You can see that in the news. Not so much The Wall Street Journal’s front-page story on 11/19, which said that global production might max out at 100 mb/d in a few years (they’re still in denial; it will max out at a good deal less than that). But more because of the story a few days earlier quoting the Russian oil minister to the effect that Russian production will grow about 2% a year through 2010, instead of 10% as in the past. The logical conclusion from that: with the Russian economy growing at 7%, Russian oil exports will be declining. It is no small matter that Russian exports will decline from here because Russia produces more oil than any other country in the world.

In fact, declining exports are the essence of the story behind rising oil prices. They result not just from the exporters’ increasingly difficult production challenge of getting enough oil out of the ground to offset the natural declines in older fields. But just as important, as I have said before, declining exports also have a psychological basis, which is the new trend toward Hoarding. Underlying Russia’s slow projected growth, for example, is a series of decisions made in the Kremlin that Russia will not encourage (or allow) as much investment as is needed to maximize oil production.

Hoarding is a big part of the stalling growth of oil production today even though no country will admit to it. They blame lack of investments (Russia) or fear that alternative fuels will reduce future oil demand (Saudi Arabia) or the need to fund social programs instead of oil production investments (Chavez). But the reality is that they all look at the world and see the same thing: oil is becoming more scarce so it’s better to keep more of it in the ground for future sale or domestic use. They also, incidentally, notice that the U.S. has prohibited drilling off our coasts or in our Alaskan nature preserve, which looks like an excuse by “the smartest guys in the room” to hoard. I wish we actually were that smart.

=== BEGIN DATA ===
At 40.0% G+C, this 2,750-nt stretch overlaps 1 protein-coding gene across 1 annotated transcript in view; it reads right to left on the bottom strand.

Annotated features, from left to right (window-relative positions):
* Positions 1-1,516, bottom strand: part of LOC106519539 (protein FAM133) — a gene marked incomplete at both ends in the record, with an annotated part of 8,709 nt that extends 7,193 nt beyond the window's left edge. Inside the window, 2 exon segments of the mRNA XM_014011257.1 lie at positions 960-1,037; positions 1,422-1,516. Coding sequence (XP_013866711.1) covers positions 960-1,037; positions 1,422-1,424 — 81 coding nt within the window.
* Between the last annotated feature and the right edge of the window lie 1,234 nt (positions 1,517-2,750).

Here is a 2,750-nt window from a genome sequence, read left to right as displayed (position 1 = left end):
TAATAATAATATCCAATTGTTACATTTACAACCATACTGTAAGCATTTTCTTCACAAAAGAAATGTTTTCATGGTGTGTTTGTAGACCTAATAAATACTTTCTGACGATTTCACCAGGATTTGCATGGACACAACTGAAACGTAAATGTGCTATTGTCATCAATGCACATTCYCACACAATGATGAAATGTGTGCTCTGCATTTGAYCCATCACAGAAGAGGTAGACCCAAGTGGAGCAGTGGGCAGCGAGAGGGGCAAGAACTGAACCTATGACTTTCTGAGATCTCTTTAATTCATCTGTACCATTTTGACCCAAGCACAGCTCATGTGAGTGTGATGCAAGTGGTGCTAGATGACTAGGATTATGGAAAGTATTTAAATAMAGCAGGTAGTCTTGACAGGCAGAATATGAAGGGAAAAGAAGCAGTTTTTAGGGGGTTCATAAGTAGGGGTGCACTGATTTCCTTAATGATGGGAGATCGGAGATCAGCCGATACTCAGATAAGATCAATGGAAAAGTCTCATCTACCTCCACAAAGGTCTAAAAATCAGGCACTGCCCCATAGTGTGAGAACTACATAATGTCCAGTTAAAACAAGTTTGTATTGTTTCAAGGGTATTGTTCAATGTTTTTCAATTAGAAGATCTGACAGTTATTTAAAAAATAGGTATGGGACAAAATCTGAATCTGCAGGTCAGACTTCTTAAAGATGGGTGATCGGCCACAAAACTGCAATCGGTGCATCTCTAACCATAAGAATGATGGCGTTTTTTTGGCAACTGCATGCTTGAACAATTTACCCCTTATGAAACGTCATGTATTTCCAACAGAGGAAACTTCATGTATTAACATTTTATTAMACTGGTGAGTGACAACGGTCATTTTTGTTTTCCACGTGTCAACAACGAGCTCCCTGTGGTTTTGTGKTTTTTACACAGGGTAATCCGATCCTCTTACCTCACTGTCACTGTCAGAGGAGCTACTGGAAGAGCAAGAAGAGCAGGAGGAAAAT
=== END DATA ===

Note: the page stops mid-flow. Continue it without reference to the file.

In addition to the impressive strength of the oil price, another thing to notice is that while the oil price has been rising, stock prices have been falling, including to a lesser degree oil stocks. How ominous is that?

Please read JIm Kingsale's entire piece. Click here.

A heartwarming story: Remember the new (and still uncompleted) apartment building on New York's Central Park West overlooking the park? The development was so successful, the developers, selling off the plans, raised the prices on the apartments 19 times.

The typical price for the apartments was $2,500 a square foot. My friend paid $5,000 a square foot for one of the bigger apartments. Someone has just offered him $8,000 a square foot. And he hasn't moved in yet. I don't make this stuff up. Meantime, someone who bought a 2,700 square foot apartment for $6.7 million is trying to sell his apartment for $12.5 million -- and might well get it.

All those beaten-down biotechs will come back, one day: Put a handful of these biotechs -- Ziopharm, Vioquest, Hana Biosciences, Manhattan Pharmaceuticals -- in a portfolio that's labeled, "Don't look at until 2011." Here's what these four have in common: First, they're all way out of favor, beaten down to near-oblivion. All biotech is. Second, they've all sprung from Paramount BioSciences, a company run by an obsessive called Lindsay Rosenwald. Third, they've all got promising drugs, none of which have been approved, but some will be -- around 2011. At least one will succeed beyond your and my wildest expectations. A portfolio of these four would make a great bar mitzvah present.